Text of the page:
A Memorial University political science professor says functioning legislatures find a way to listen to the experts.
“Any proper legislature has a place for expert testimony,” Kelly Blidook told The Telegram this week. “Now, whether it has to be with a committee of the whole or whether it has to be with a strong standing committee that can use expert testimony and report on it, legislatures always make space for experts and this one should too.”
Political negotiations have broken down over the format of a debate on the Muskrat Falls hydroelectric project, with the opposition Liberals demanding expert witnesses be called into the House of Assembly, and the governing PC Party saying that’s not going to happen.
Blidook, who studies legislative behaviour, said it’s not common that experts are brought in before an entire legislature, but it does happen.
“It happens rarely, but the process still allows it to happen,” he said. “Typically you can have a committee of the whole which is where the entire legislature acts as a committee, and that’s where you can have witnesses that are called, right? And I think most people would think that’s the preferred method if you have something of broad public concern.”
The Newfoundland and Labrador legislature routinely resolves itself into a committee of the whole to examine legislation, but that does not involve questioning witnesses.
Unless all the parties in the House come to an agreement, they won’t have the unanimous consent to hold a special debate. Based on the current impasse, it seems unlikely they’ll find some common ground before the House opens on Nov. 19.
Blidook said it’s not surprising that the government is looking to bolster the public confidence with a public debate. Because the House of Assembly is structured as an adversarial crucible, if a proposal passes muster, it’s generally accepted as truth.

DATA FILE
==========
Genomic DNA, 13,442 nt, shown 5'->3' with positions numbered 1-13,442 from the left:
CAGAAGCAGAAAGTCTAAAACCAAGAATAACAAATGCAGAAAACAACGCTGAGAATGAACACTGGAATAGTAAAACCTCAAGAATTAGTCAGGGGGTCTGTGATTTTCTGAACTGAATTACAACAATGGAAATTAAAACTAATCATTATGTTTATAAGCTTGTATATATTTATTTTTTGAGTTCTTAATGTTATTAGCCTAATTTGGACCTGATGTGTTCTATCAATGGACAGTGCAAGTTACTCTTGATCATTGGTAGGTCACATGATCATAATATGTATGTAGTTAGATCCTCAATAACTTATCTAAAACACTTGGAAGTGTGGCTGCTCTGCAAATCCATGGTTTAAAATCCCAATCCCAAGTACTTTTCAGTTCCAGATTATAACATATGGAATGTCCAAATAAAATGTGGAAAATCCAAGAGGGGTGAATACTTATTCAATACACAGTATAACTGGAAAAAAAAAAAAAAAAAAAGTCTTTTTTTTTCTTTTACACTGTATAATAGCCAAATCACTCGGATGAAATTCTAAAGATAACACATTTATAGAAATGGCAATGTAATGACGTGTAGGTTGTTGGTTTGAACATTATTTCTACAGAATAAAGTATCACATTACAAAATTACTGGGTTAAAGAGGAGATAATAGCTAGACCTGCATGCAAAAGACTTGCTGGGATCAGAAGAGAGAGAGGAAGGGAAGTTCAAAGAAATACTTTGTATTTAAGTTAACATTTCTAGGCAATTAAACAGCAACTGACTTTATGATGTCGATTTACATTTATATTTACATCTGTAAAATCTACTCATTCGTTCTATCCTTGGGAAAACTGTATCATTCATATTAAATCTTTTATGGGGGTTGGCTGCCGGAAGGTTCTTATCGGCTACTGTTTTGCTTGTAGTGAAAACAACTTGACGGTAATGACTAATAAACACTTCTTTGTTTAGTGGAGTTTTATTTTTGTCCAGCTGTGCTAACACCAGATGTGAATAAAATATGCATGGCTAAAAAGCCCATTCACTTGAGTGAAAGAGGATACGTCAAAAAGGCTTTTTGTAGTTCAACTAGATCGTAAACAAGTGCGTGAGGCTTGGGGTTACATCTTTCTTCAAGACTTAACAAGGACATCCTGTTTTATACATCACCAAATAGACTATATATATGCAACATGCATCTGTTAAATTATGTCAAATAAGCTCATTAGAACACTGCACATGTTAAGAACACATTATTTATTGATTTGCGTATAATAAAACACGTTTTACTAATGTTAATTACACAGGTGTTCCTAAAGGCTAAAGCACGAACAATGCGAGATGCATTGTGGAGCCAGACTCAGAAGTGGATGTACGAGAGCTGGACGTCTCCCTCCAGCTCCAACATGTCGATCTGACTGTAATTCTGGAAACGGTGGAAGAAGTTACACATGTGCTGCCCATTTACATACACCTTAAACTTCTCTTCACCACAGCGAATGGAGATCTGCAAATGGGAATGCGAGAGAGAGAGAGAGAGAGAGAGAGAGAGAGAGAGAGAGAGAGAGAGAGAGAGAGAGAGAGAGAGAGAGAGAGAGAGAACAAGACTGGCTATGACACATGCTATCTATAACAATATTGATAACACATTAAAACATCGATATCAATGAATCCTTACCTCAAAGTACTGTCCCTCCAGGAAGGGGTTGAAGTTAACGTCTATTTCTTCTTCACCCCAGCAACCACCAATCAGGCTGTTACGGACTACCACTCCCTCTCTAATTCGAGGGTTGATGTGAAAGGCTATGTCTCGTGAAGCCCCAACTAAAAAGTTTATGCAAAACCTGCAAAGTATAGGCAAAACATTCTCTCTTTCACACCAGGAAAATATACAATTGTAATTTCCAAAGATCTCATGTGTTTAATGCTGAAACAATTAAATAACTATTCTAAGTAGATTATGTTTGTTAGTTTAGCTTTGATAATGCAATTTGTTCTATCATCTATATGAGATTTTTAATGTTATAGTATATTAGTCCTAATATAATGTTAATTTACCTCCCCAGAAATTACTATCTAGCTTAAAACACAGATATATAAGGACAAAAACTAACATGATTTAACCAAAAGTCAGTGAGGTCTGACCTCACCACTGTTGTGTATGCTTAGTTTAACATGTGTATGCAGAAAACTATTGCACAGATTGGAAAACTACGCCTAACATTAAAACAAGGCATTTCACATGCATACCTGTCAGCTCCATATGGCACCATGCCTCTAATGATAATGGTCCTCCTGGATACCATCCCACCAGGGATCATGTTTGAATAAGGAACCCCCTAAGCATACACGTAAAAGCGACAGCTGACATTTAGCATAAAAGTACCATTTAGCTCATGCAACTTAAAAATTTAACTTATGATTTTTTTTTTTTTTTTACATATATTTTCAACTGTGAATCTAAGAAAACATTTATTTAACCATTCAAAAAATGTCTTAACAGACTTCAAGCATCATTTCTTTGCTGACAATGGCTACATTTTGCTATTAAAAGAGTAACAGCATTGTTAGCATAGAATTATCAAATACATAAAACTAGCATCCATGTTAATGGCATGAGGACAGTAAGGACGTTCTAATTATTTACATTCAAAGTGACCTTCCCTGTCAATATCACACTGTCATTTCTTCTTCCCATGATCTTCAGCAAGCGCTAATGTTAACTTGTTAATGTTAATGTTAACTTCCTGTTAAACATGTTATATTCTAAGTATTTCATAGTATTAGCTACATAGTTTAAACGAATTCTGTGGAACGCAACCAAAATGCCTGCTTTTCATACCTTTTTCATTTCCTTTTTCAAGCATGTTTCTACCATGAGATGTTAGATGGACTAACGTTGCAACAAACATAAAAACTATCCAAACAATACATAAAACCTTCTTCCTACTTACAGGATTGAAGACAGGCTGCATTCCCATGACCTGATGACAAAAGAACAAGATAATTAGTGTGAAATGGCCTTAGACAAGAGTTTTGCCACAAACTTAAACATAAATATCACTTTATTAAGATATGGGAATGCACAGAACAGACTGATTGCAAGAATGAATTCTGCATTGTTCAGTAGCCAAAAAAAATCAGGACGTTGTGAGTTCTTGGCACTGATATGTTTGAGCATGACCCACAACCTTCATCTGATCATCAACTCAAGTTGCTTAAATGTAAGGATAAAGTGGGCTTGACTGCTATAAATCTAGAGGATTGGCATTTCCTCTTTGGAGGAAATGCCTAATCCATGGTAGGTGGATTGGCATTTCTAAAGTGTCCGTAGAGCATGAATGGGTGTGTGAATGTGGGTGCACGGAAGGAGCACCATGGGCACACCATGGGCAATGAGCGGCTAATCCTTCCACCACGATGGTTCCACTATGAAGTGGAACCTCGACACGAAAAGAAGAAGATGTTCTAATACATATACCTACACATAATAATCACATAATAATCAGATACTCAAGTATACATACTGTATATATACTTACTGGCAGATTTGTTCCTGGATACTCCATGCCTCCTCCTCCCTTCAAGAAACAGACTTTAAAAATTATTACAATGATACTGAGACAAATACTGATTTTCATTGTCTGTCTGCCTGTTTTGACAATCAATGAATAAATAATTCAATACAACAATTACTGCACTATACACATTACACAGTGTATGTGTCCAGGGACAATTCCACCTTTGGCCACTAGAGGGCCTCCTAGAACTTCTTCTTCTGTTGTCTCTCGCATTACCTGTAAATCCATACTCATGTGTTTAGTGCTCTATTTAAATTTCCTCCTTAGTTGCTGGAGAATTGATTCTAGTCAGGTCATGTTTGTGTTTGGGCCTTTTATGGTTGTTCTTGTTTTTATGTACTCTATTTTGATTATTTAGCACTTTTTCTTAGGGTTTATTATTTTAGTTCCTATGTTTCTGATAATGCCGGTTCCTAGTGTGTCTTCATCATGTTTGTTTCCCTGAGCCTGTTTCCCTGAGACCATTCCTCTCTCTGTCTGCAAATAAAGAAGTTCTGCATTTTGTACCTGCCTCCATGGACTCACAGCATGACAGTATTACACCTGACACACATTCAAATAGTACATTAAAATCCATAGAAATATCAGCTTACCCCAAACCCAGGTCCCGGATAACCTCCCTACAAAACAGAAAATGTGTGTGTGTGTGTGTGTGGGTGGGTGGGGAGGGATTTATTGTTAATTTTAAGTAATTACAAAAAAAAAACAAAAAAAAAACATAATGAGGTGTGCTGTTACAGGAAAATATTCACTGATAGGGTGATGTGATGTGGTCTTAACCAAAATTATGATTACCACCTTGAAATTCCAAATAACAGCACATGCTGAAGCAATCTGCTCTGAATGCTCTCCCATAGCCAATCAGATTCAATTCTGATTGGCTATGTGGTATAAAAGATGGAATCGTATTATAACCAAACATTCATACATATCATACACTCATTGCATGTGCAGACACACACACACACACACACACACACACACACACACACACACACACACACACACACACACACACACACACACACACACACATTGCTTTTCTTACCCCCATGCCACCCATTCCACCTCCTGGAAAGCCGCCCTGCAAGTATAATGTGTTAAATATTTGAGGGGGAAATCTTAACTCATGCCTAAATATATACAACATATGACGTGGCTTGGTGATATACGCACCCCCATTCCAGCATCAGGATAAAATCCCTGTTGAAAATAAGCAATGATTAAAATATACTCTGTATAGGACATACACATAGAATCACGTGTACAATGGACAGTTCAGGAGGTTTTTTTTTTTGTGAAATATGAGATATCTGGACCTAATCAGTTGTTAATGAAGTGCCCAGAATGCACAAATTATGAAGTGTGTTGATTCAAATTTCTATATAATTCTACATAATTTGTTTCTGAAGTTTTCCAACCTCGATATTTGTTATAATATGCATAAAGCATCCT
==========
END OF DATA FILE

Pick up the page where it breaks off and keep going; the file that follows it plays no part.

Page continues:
“At least in the Westminster parliamentary system, it’s designed to be government and opposition, right?” he said. “If something looks OK after it’s been exposed to that kind of setting, then chances are that it’s OK.”
On the other hand, he said, bringing in experts adds an extra political element, and something that’s difficult for the government to control.
“They want to be able to attack any of the points that come up in the debate. So if it’s all just opposition parties, it’s easy to say it’s just the opposition, it’s just the NDP, it’s just the Liberals,” he said. “You can’t really attack the experts the same way you can attack the other parties, right?”
As for the Liberals, they’re making a strategic gamble, too.
“I think the Liberals ultimately say, ‘look, we think there’s enough support on the side for having a debate and we think there’s even enough support on the side of having a debate with experts that we’re going to say no,’” he said. “To be fair, I mean, the reason why the government is suddenly interested in public debate is probably based on public pressure. Now, the Liberals are essentially saying we think there’s enough public pressure to keep this thing going.”
Government House leader Darin King has argued that the legislature, at its core, is a place for elected politicians to have their say.
“It’s our view that the legislature is a place where politicians sit. You walk in there because you get elected,” King said earlier this week. “The House of Assembly, that’s where politicians get to debate the merits of the project and then vote yea or nay on it.”
Blidook had a different take on it, though.
“Well, he’s wrong,” he said. “That’s why you normally have a strong committee system. A strong committee system, ultimately, that functions effectively, will be able to write reports based on expert testimony and report those back to the House.”